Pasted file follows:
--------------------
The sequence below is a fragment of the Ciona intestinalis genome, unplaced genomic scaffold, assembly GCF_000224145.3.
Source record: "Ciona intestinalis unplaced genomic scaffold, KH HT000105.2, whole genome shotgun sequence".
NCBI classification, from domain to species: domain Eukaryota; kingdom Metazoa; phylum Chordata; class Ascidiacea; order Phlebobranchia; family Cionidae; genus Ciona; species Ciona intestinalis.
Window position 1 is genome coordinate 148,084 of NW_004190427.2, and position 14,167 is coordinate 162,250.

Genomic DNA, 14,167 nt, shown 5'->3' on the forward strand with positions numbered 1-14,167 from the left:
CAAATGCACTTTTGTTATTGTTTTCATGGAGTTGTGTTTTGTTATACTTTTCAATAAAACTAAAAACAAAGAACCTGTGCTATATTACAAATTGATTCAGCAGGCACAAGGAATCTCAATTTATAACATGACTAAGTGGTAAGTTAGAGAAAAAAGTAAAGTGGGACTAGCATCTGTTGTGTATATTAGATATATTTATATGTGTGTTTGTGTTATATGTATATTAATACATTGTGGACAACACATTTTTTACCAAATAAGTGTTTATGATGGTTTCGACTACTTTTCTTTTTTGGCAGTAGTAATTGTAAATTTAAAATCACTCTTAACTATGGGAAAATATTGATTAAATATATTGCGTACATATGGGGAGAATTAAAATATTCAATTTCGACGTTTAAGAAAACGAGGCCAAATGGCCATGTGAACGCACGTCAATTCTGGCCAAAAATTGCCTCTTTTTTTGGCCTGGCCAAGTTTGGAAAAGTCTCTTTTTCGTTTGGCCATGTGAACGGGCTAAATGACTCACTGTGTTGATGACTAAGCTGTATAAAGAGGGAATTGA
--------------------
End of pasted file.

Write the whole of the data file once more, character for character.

The sequence below is a fragment of the Ciona intestinalis genome, unplaced genomic scaffold, assembly GCF_000224145.3.
Source record: "Ciona intestinalis unplaced genomic scaffold, KH HT000105.2, whole genome shotgun sequence".
NCBI classification, from domain to species: domain Eukaryota; kingdom Metazoa; phylum Chordata; class Ascidiacea; order Phlebobranchia; family Cionidae; genus Ciona; species Ciona intestinalis.
Window position 1 is genome coordinate 148,084 of NW_004190427.2, and position 14,167 is coordinate 162,250.

Genomic DNA, 14,167 nt, shown 5'->3' on the forward strand with positions numbered 1-14,167 from the left:
CAAATGCACTTTTGTTATTGTTTTCATGGAGTTGTGTTTTGTTATACTTTTCAATAAAACTAAAAACAAAGAACCTGTGCTATATTACAAATTGATTCAGCAGGCACAAGGAATCTCAATTTATAACATGACTAAGTGGTAAGTTAGAGAAAAAAGTAAAGTGGGACTAGCATCTGTTGTGTATATTAGATATATTTATATGTGTGTTTGTGTTATATGTATATTAATACATTGTGGACAACACATTTTTTACCAAATAAGTGTTTATGATGGTTTCGACTACTTTTCTTTTTTGGCAGTAGTAATTGTAAATTTAAAATCACTCTTAACTATGGGAAAATATTGATTAAATATATTGCGTACATATGGGGAGAATTAAAATATTCAATTTCGACGTTTAAGAAAACGAGGCCAAATGGCCATGTGAACGCACGTCAATTCTGGCCAAAAATTGCCTCTTTTTTTGGCCTGGCCAAGTTTGGAAAAGTCTCTTTTTCGTTTGGCCATGTGAACGGGCTAAATGACTCACTGTGTTGATGACTAAGCTGTATAAAGAGGGAATTGA